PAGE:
With us philosophy is not practised as a private art, as it was by the Greeks, but has a public place, and should therefore be employed only in the service of the state.
This actual world of what is knowable, in which we are and which is in us, remains both the material and the limit of our consideration.
To choose doubt as a philosophy of life is akin to choosing immobility as a means of transportation.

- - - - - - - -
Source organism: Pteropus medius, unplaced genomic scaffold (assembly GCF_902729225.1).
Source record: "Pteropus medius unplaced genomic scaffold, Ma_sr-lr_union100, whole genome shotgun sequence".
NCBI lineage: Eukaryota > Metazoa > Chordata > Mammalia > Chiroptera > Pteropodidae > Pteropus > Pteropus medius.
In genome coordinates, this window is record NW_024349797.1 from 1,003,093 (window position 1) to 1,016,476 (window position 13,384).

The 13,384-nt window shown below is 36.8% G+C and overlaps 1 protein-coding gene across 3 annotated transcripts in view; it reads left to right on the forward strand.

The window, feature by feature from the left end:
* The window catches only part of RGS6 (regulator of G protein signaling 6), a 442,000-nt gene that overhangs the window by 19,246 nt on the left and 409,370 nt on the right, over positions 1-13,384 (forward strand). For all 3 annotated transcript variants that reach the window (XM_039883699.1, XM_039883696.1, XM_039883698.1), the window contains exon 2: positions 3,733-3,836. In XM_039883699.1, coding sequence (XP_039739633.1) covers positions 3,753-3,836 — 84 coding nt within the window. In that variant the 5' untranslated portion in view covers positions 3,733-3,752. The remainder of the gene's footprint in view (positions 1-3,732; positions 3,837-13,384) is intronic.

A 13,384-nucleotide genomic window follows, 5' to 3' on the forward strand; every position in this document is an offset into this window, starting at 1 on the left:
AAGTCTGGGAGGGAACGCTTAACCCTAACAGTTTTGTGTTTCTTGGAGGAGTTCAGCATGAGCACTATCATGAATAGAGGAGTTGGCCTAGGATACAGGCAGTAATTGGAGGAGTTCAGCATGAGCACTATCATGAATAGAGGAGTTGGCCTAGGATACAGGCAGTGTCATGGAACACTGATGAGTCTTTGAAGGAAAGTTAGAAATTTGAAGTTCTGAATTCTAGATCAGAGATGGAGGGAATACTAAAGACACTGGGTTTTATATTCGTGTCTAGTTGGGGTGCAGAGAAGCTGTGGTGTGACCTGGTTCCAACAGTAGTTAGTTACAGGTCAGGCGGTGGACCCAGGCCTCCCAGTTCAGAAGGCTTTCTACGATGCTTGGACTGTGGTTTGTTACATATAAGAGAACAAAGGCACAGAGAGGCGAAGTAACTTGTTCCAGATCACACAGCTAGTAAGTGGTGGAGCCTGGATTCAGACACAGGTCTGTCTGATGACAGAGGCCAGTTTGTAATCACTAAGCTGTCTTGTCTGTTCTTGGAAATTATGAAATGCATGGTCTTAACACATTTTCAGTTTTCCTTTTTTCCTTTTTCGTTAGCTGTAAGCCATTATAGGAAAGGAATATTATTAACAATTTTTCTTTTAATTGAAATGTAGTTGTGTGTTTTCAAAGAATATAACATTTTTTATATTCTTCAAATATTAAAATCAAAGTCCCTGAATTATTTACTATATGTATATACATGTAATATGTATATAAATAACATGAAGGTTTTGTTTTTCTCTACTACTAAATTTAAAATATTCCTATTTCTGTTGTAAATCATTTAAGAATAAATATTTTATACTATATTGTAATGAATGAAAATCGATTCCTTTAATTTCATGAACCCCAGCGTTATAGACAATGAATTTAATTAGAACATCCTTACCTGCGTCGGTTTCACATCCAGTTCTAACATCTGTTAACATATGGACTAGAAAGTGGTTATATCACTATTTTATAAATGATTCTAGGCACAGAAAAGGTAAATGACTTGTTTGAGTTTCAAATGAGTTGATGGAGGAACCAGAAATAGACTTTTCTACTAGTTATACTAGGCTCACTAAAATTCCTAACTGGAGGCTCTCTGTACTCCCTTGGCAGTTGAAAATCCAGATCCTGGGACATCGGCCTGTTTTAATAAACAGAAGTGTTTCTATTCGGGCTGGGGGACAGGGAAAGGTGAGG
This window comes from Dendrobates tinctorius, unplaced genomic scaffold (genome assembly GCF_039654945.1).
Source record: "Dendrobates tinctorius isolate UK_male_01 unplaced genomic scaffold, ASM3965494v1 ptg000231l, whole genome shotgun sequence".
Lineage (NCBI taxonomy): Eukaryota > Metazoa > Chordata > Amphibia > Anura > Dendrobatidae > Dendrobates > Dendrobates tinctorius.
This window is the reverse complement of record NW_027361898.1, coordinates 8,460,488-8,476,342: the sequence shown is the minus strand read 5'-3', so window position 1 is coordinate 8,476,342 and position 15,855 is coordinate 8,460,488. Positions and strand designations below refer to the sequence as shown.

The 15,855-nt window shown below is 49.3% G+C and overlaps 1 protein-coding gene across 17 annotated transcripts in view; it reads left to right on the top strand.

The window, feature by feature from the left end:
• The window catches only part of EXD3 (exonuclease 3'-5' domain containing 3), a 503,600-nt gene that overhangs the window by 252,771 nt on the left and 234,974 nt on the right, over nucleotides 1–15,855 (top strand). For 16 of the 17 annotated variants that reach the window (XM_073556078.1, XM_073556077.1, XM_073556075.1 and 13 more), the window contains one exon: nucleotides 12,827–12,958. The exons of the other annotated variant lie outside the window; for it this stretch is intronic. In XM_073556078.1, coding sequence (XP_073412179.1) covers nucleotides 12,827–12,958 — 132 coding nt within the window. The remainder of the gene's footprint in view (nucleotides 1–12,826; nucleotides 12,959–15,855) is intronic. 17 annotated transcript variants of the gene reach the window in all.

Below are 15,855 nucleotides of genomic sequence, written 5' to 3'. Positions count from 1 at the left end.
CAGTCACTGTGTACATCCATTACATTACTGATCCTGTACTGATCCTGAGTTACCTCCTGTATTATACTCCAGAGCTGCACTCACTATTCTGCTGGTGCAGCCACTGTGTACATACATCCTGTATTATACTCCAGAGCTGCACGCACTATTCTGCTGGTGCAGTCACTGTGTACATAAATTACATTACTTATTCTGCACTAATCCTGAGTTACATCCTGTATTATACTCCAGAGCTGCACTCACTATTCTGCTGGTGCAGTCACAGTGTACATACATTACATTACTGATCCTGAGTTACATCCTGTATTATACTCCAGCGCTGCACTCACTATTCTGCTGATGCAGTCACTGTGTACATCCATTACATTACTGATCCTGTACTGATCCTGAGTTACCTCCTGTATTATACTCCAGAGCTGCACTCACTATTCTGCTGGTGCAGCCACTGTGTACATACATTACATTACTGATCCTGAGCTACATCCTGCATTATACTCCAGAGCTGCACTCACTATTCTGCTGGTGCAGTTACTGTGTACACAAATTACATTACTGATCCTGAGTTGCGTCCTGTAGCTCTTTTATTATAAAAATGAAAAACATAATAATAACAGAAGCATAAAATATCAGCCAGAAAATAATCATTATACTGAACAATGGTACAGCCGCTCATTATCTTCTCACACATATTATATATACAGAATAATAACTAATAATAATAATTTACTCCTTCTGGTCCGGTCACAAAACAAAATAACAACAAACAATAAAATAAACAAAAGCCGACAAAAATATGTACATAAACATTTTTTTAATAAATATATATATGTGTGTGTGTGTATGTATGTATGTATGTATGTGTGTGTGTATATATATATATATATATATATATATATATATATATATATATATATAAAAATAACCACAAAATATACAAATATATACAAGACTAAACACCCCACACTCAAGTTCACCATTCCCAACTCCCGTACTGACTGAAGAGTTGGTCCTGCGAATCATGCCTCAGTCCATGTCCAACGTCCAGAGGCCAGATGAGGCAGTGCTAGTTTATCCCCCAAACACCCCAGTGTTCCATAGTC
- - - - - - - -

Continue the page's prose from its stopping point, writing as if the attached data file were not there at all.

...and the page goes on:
The man whom philosophy leaves cold, and the man whom real faith does not illuminate, may be assured that the fault lies in them, not in knowledge and faith. The former is still an alien to philosophy, the latter an alien to faith.
Philosophy cannot teach the state what it should be, but only how it, the ethical universe, is to be known.